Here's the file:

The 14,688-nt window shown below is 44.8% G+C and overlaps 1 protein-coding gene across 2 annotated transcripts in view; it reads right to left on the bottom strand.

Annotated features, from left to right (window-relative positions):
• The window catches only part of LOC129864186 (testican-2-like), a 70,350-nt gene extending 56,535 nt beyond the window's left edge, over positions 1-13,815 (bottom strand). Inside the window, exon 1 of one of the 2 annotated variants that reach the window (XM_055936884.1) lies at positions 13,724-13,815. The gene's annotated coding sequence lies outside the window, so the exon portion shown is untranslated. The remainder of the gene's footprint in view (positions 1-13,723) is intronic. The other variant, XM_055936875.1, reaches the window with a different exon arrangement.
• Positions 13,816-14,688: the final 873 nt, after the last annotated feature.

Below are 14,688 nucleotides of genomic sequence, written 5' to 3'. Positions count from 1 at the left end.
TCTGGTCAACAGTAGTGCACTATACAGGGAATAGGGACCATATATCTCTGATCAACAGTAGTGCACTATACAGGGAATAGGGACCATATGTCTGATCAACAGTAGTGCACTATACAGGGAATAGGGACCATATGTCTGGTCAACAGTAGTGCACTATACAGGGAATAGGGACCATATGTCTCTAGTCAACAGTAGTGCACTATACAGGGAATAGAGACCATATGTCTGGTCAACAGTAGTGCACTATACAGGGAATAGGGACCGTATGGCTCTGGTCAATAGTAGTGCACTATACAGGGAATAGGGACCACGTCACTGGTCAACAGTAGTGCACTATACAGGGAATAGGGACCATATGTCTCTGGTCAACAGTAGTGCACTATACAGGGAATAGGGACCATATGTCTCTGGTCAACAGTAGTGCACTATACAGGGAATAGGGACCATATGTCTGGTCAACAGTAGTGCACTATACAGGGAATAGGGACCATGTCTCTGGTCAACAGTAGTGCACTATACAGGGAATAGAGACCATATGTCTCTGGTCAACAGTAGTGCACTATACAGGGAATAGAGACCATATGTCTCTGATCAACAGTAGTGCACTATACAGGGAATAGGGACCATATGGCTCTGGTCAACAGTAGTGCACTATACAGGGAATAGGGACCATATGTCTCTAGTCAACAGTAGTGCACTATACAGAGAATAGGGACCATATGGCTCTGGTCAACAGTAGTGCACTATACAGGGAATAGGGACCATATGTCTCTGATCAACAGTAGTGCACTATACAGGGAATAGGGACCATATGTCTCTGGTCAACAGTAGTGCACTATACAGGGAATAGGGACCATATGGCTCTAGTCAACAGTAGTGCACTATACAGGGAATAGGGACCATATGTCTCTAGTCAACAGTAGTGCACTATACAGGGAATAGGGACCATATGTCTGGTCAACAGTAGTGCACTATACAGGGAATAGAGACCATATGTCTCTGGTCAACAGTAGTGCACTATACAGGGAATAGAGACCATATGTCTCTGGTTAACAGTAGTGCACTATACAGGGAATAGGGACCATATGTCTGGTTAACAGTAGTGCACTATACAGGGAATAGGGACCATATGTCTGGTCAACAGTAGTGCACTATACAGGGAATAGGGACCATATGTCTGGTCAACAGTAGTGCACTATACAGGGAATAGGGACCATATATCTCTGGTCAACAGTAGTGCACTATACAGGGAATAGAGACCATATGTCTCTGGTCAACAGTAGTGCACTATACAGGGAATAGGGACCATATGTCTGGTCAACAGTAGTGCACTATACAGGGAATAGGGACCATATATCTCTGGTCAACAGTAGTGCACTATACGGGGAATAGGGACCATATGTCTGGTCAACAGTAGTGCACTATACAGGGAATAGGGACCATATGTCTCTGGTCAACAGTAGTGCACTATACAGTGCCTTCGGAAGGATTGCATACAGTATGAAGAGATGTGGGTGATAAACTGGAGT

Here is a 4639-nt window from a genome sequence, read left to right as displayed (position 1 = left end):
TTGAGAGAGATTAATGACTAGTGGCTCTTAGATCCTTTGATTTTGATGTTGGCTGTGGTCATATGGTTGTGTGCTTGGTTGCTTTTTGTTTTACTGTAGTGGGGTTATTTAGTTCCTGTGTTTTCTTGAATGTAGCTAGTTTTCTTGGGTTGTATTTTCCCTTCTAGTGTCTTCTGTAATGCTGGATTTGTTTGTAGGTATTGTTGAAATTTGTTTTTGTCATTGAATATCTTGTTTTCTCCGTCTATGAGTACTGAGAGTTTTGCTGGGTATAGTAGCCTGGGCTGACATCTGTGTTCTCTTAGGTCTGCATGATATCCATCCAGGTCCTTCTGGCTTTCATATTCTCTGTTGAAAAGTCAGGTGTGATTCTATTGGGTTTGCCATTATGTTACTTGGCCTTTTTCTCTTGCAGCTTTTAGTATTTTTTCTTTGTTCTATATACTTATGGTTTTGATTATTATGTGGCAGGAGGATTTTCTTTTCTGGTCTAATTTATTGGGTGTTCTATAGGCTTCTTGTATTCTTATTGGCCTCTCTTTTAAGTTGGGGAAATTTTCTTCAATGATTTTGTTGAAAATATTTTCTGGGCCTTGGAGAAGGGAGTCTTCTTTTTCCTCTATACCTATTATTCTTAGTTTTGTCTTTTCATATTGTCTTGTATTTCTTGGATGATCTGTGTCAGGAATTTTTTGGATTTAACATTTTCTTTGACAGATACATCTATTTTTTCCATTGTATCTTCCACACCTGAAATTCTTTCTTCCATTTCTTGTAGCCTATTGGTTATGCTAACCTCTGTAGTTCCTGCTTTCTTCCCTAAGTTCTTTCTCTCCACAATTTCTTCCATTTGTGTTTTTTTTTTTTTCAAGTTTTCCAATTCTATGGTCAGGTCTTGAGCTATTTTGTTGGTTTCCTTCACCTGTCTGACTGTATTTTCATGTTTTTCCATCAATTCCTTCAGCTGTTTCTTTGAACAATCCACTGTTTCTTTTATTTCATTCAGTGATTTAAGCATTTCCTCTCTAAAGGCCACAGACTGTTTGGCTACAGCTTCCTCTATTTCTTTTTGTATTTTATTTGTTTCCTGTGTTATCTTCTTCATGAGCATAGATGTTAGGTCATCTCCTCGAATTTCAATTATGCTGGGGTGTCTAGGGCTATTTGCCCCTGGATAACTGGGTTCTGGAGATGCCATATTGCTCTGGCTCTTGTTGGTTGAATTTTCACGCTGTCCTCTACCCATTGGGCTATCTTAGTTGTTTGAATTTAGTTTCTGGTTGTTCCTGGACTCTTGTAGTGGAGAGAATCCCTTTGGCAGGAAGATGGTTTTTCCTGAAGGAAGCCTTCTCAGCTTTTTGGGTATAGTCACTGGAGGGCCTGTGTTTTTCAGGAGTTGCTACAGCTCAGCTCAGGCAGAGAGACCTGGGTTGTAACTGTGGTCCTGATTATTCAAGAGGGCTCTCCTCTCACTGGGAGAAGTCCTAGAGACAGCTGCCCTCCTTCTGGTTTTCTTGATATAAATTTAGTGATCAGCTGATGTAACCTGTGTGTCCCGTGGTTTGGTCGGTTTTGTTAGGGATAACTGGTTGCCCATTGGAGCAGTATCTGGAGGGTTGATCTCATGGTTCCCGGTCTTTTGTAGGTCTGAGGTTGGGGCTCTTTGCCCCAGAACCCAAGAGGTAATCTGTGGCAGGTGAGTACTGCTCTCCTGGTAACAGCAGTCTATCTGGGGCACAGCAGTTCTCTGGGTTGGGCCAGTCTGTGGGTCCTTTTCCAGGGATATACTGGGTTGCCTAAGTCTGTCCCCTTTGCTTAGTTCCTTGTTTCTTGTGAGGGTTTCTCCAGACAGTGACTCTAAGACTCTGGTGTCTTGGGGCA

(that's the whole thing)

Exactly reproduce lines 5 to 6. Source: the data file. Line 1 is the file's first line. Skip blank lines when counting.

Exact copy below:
Below are 14,688 nucleotides of genomic sequence, written 5' to 3'. Positions count from 1 at the left end.
TCTGGTCAACAGTAGTGCACTATACAGGGAATAGGGACCATATATCTCTGATCAACAGTAGTGCACTATACAGGGAATAGGGACCATATGTCTGATCAACAGTAGTGCACTATACAGGGAATAGGGACCATATGTCTGGTCAACAGTAGTGCACTATACAGGGAATAGGGACCATATGTCTCTAGTCAACAGTAGTGCACTATACAGGGAATAGAGACCATATGTCTGGTCAACAGTAGTGCACTATACAGGGAATAGGGACCGTATGGCTCTGGTCAATAGTAGTGCACTATACAGGGAATAGGGACCACGTCACTGGTCAACAGTAGTGCACTATACAGGGAATAGGGACCATATGTCTCTGGTCAACAGTAGTGCACTATACAGGGAATAGGGACCATATGTCTCTGGTCAACAGTAGTGCACTATACAGGGAATAGGGACCATATGTCTGGTCAACAGTAGTGCACTATACAGGGAATAGGGACCATGTCTCTGGTCAACAGTAGTGCACTATACAGGGAATAGAGACCATATGTCTCTGGTCAACAGTAGTGCACTATACAGGGAATAGAGACCATATGTCTCTGATCAACAGTAGTGCACTATACAGGGAATAGGGACCATATGGCTCTGGTCAACAGTAGTGCACTATACAGGGAATAGGGACCATATGTCTCTAGTCAACAGTAGTGCACTATACAGAGAATAGGGACCATATGGCTCTGGTCAACAGTAGTGCACTATACAGGGAATAGGGACCATATGTCTCTGATCAACAGTAGTGCACTATACAGGGAATAGGGACCATATGTCTCTGGTCAACAGTAGTGCACTATACAGGGAATAGGGACCATATGGCTCTAGTCAACAGTAGTGCACTATACAGGGAATAGGGACCATATGTCTCTAGTCAACAGTAGTGCACTATACAGGGAATAGGGACCATATGTCTGGTCAACAGTAGTGCACTATACAGGGAATAGAGACCATATGTCTCTGGTCAACAGTAGTGCACTATACAGGGAATAGAGACCATATGTCTCTGGTTAACAGTAGTGCACTATACAGGGAATAGGGACCATATGTCTGGTTAACAGTAGTGCACTATACAGGGAATAGGGACCATATGTCTGGTCAACAGTAGTGCACTATACAGGGAATAGGGACCATATGTCTGGTCAACAGTAGTGCACTATACAGGGAATAGGGACCATATATCTCTGGTCAACAGTAGTGCACTATACAGGGAATAGAGACCATATGTCTCTGGTCAACAGTAGTGCACTATACAGGGAATAGGGACCATATGTCTGGTCAACAGTAGTGCACTATACAGGGAATAGGGACCATATATCTCTGGTCAACAGTAGTGCACTATACGGGGAATAGGGACCATATGTCTGGTCAACAGTAGTGCACTATACAGGGAATAGGGACCATATGTCTCTGGTCAACAGTAGTGCACTATACAGTGCCTTCGGAAGGATTGCATACAGTATGAAGAGATGTGGGTGATAAACTGGAGT